One of the main features of the attentional system is the capability to select between relevant and irrelevant information. However, irrelevant information interferes with the processing of the relevant one. Using high-field magnetic resonance imaging, we examined the interference effect of a verbal (color-word) and a spatial (arrow-position) Stroop task on the activation of cortical areas known to be dedicated to the attentional control. Behaviorally, we found costs from the irrelevant information in both tasks; in the brain, we found a common neural network of activation that mainly involved the dorsolateral prefrontal cortex and the anterior cingulate cortex. However, the neural circuits involved in the two tasks overlapped only partially, since processing of words in the color-word Stroop task showed a wider and more right-lateralized activation, while spatial processing in the arrow-position Stroop task resulted in a more restricted and left-lateralized activation.

Word and position interference in stroop tasks: a behavioral and fMRI study.

ZOCCATELLI, Giada;BELTRAMELLO, ALBERTO;PIZZINI, Francesca;TASSINARI, Giancarlo
2010-01-01

Abstract

One of the main features of the attentional system is the capability to select between relevant and irrelevant information. However, irrelevant information interferes with the processing of the relevant one. Using high-field magnetic resonance imaging, we examined the interference effect of a verbal (color-word) and a spatial (arrow-position) Stroop task on the activation of cortical areas known to be dedicated to the attentional control. Behaviorally, we found costs from the irrelevant information in both tasks; in the brain, we found a common neural network of activation that mainly involved the dorsolateral prefrontal cortex and the anterior cingulate cortex. However, the neural circuits involved in the two tasks overlapped only partially, since processing of words in the color-word Stroop task showed a wider and more right-lateralized activation, while spatial processing in the arrow-position Stroop task resulted in a more restricted and left-lateralized activation.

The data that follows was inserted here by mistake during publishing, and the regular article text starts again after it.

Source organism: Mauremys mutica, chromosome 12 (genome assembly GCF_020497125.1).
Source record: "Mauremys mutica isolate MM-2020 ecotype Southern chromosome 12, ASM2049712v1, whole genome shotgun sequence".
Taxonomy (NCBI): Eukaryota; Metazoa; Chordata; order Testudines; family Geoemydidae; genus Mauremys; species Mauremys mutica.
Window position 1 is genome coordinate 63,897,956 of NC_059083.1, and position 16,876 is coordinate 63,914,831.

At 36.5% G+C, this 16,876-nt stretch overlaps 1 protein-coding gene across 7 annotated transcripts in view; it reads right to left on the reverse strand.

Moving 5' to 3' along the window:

2010
fMRI; Verbal and spatial Stroop tasks; Executive functions; Interference effect; Lateralization
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Utilizza questo identificativo per citare o creare un link a questo documento: https://hdl.handle.net/11562/345411
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